Living through History: Michael P. Sullivan ’88
By Vicki-Ann Downing
History is all around, if you know where to look for it.
Michael P. Sullivan ’88 graduated from Providence College with a degree in history, then backpacked through Europe. He brought along a classmate, William M. Frates ’88, and a book, Black Lamb and Grey Falcon, Rebecca West’s account of her travels through Yugoslavia before World War II. On a rambling walk through Bosnia Herzegovina, then one of six Yugoslav republics, Sullivan was captivated by the romanticism. He felt he had traveled back in time.
It was an appealing prospect for a history major. At PC, Sullivan ran for the varsity track team. He studied Russian and Spanish. In WDOM’s studio in the basement of St. Joseph Hall, he hosted a political talk show with Kevin M. O’Shea ’89. He put his artistic talents to work as graphics editor and political cartoonist for The Cowl. The Development of Western Civilization Program introduced him to philosophy, ethics, and decision-making.
Bosnia charmed him. People spoke about the 1389 triumph of the Ottoman Empire over the Serbs as if it happened yesterday. As Peter Maas wrote in his book, Love Thy Neighbor, only running water and the hum of the refrigerator reminded you it was the present century, Sullivan said. You felt you were 500 years in the past, sitting in a dark hovel, drinking Turkish coffee or plum brandy, listening to stringed instruments, hearing the hypnotic language.
It was the beginning of a lifelong interest in foreign countries.
Since May 2014, Sullivan has worked to defend human rights in the midst of violent conflicts on the edges of Eastern Europe. It is not his first time in a war zone. Sullivan served as rule of law director with the U.S. State Department in Afghanistan from 2010-2013. He worked on language used in the new Iraqi constitution in Baghdad in 2005. When war flared in Kosovo, he traveled there as a human rights reporter. He’s joined eight State Department delegations to monitor democratic elections in Bosnia, Serbia, Ukraine, Kosovo, and Belarus.
“You get used to being in a place where there’s a need and where you can be of assistance,” said Sullivan. “Once you get involved, it’s really difficult to stay away for too long. Part of traveling and working in war zones is that you live through history. I’ve always had a strong sense of where I was, and a sense of wonder about what it was like there in the past.”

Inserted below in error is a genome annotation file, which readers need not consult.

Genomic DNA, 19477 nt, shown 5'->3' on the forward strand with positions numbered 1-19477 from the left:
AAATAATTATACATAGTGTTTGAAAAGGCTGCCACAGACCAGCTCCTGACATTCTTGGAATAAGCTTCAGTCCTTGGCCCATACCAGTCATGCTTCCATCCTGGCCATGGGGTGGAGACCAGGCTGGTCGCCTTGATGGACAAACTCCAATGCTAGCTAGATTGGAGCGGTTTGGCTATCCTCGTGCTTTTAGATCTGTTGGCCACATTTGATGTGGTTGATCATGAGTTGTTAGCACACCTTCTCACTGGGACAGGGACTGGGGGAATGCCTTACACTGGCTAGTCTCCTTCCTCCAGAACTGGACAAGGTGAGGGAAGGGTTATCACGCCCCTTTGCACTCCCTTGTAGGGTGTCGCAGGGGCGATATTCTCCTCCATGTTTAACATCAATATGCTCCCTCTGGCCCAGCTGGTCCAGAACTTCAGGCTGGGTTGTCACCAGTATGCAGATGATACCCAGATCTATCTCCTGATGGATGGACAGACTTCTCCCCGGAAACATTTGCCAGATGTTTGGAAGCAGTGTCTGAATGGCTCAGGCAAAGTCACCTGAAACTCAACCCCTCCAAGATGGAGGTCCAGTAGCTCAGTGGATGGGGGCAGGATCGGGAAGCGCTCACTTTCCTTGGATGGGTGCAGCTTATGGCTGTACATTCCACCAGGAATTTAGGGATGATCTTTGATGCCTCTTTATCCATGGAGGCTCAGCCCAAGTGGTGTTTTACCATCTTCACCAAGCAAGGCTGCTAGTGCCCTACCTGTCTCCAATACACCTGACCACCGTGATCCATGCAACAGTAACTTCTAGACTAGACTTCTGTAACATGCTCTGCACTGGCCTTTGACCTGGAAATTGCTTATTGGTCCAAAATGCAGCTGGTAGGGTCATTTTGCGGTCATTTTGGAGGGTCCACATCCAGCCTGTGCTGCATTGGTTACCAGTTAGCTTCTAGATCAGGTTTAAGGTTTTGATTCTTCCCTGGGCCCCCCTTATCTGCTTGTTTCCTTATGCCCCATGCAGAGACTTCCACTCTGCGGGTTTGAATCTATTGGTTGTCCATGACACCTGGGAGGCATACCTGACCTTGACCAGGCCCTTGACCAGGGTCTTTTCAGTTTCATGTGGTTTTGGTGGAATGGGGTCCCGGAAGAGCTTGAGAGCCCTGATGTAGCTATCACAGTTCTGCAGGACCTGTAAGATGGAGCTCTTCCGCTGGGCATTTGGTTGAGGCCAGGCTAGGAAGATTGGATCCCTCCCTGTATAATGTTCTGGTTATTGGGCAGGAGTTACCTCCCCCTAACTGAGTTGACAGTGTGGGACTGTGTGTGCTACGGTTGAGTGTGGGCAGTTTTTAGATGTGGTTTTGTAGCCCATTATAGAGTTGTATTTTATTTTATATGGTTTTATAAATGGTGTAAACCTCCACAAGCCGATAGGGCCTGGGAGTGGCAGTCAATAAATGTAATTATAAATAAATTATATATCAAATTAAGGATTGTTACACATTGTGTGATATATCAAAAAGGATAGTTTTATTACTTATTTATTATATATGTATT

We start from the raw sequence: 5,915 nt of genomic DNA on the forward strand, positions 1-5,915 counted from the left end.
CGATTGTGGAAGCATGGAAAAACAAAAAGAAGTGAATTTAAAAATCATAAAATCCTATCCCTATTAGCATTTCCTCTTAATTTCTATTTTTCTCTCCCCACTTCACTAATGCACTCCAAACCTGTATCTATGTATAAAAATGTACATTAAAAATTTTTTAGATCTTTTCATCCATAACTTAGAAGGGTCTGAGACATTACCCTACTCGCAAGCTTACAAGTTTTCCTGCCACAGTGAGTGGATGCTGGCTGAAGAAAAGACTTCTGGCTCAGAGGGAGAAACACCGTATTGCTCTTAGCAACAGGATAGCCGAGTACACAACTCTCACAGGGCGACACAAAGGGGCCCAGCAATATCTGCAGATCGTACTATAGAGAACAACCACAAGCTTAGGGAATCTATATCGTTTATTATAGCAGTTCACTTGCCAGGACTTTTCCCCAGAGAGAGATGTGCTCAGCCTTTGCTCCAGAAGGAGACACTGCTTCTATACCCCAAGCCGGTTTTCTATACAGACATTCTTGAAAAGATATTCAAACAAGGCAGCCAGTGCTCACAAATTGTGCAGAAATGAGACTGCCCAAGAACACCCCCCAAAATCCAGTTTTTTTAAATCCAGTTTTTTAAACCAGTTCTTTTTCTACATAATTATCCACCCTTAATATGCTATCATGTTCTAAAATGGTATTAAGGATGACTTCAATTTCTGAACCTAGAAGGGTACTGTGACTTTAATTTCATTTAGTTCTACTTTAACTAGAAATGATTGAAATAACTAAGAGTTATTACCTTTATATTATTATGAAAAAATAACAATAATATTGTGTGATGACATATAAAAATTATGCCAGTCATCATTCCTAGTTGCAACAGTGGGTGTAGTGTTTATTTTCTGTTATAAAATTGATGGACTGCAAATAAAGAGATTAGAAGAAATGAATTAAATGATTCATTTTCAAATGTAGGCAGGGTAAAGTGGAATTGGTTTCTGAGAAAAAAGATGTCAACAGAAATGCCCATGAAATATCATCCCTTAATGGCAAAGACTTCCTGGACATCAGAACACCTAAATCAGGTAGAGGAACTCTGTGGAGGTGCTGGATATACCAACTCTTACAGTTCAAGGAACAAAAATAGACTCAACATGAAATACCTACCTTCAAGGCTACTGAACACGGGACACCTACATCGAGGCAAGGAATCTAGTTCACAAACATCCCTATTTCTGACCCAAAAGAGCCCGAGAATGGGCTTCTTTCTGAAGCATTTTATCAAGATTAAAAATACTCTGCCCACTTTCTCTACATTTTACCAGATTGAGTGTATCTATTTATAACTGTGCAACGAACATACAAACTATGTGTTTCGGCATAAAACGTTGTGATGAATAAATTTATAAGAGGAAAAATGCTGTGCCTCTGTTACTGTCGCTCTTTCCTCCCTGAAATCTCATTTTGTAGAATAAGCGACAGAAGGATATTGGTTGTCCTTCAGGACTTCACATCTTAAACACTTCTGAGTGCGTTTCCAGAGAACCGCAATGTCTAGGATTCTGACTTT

He brings top credentials to the mission. Sullivan earned a master’s degree from the Fletcher School of Law and Diplomacy at Tufts University in 2000 and then studied international comparative law at Northeastern University Law School, where he interned at the oldest law firm in Thailand and at the U.S. Attorney’s Office in Boston. Through the U.S. State Department’s Antiterrorism Assistance Program, he has lectured foreign military intelligence officials and defense policymakers on ways to apply human rights in times of crisis.
Humanitarian workers usually point to a life-altering moment that prompted them to leave the sidelines and enter the action. For Sullivan, it occurred when he was 12 years old, at home in Needham, Mass., watching the NBC miniseries Holocaust. Years later, he was similarly moved by the ABC documentary Ceausescu’s Orphans, about conditions in Romanian orphanages. He decided he needed to find a way to be involved.
“I had no real plan, but opportunities have a way of appearing,” Sullivan said. “I’m in a position now where I can tell a good story as to how I planned all this out. But the more I think about it, the more I realize that you have a big-picture idea of what you want to do, and things seem to fall into place if you remain aware.”
Bosnia was at war in 1995 when Sullivan discovered a New Hampshire-based charity, Nobody’s Children, which helps children left homeless by conflict. He took time off from work, flew to Croatia, traveled inland to Bosnia, and hiked four hours to the Nobody’s Children refugee camp, where he presented himself as a volunteer. The camp was set up in railway cars on bombed-out tracks. Sullivan was sorting foreign aid donations when he heard the live radio broadcast of the signing agreement ending the conflict.
In 1998, while studying at Tufts and working as a researcher at the Kennedy School of Government at Harvard University, Sullivan attended a lecture by Physicians for Human Rights, an organization that monitors breaches of medical neutrality around the world. When the lecture ended, he approached the presenters and offered to spend his winter break working for them in Kosovo as a human rights reporter.